Classification of Adults for Family Studies of Developmental Language Disorders A variety of approaches has been used to classify the status of adult subjects in familial studies of developmental language disorders. In this report, we directly compare the results of four different methods that appear in the research literature. Two of the approaches rely on case history reports, and two ... Research Note
Research Note  |   June 01, 1996
Classification of Adults for Family Studies of Developmental Language Disorders
 
Author Affiliations & Notes
  • Elena Plante
    The University of Arizona, Tucson
  • Kenneth Shenkman
    The University of Arizona, Tucson
  • Melinda M. Clark
    The University of Arizona, Tucson
  • Contact author: Elena Plante, PhD, Department of Speech and Hearing Science, P.O. Box 210071, University of Arizona, Tucson, AZ 85721-0071.
    Contact author: Elena Plante, PhD, Department of Speech and Hearing Science, P.O. Box 210071, University of Arizona, Tucson, AZ 85721-0071.×
Article Information
Language Disorders / Language / Research Notes
Research Note   |   June 01, 1996
Classification of Adults for Family Studies of Developmental Language Disorders
Journal of Speech, Language, and Hearing Research, June 1996, Vol. 39, 661-667. doi:10.1044/jshr.3903.661
History: Received April 18, 1995 , Accepted December 8, 1995
 
Journal of Speech, Language, and Hearing Research, June 1996, Vol. 39, 661-667. doi:10.1044/jshr.3903.661
History: Received April 18, 1995; Accepted December 8, 1995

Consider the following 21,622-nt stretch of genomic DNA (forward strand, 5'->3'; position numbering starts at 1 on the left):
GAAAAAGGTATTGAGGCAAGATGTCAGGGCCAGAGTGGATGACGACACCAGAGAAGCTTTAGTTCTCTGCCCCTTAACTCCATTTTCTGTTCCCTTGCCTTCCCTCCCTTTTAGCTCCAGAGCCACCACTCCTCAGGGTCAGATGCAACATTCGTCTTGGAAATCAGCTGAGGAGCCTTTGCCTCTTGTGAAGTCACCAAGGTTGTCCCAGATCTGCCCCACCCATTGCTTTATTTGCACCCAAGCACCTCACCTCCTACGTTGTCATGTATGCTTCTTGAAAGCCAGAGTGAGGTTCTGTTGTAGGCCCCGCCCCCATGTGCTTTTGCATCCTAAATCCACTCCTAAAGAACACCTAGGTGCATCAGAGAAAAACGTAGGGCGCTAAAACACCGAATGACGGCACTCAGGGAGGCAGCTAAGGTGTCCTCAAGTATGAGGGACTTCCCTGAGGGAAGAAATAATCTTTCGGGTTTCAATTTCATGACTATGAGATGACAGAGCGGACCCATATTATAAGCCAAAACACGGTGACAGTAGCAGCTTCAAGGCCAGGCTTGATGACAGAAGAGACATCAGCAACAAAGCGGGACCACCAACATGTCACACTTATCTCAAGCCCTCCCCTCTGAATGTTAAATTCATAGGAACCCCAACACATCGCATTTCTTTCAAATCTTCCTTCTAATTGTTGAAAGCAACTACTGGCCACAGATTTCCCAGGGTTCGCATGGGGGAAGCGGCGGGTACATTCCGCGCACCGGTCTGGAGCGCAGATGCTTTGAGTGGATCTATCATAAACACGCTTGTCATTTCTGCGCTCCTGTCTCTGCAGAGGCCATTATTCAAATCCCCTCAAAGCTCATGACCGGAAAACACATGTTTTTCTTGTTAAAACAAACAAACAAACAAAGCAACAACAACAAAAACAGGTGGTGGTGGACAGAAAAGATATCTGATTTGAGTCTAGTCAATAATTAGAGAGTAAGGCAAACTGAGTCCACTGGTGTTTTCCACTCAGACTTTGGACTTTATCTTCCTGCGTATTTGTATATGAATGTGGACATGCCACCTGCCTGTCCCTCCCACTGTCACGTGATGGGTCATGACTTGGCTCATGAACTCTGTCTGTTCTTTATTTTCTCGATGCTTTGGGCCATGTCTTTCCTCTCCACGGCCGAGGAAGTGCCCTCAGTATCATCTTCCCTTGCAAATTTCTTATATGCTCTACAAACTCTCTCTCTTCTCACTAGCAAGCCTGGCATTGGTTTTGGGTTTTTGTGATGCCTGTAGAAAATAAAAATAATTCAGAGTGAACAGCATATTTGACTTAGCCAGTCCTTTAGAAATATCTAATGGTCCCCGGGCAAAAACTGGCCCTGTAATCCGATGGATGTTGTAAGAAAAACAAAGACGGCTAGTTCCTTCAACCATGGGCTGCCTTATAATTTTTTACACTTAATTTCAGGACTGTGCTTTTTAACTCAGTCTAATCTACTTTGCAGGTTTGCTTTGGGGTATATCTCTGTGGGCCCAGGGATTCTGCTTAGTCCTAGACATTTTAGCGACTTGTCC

A variety of approaches has been used to classify the status of adult subjects in familial studies of developmental language disorders. In this report, we directly compare the results of four different methods that appear in the research literature. Two of the approaches rely on case history reports, and two are performance-based methods. Subjects included 24 parents (12 mothers, 12 fathers) of children with developmental language disorders and 24 unrelated adult control subjects (12 female, 12 male) who completed case history items and standardized language testing designed for classification purposes. All classification methods identified more parents than control subjects as “affected.” However, classification by case history methods resulted in fewer affected adults than classification through standardized testing. This outcome suggests that the variability in classification rates in studies to date may be the result of method rather than subject sample differences.

Acknowledgments
This work was supported by National Institute on Deafness and Other Communication Disorders (NIDCD) grant K080007, National Multipurpose Research and Training grant DC01409 from NIDCD, and by the Tucson Scottish Rite Charitable Foundation.
Order a Subscription
Pay Per View
Entire Journal of Speech, Language, and Hearing Research content & archive
24-hour access
This Article
24-hour access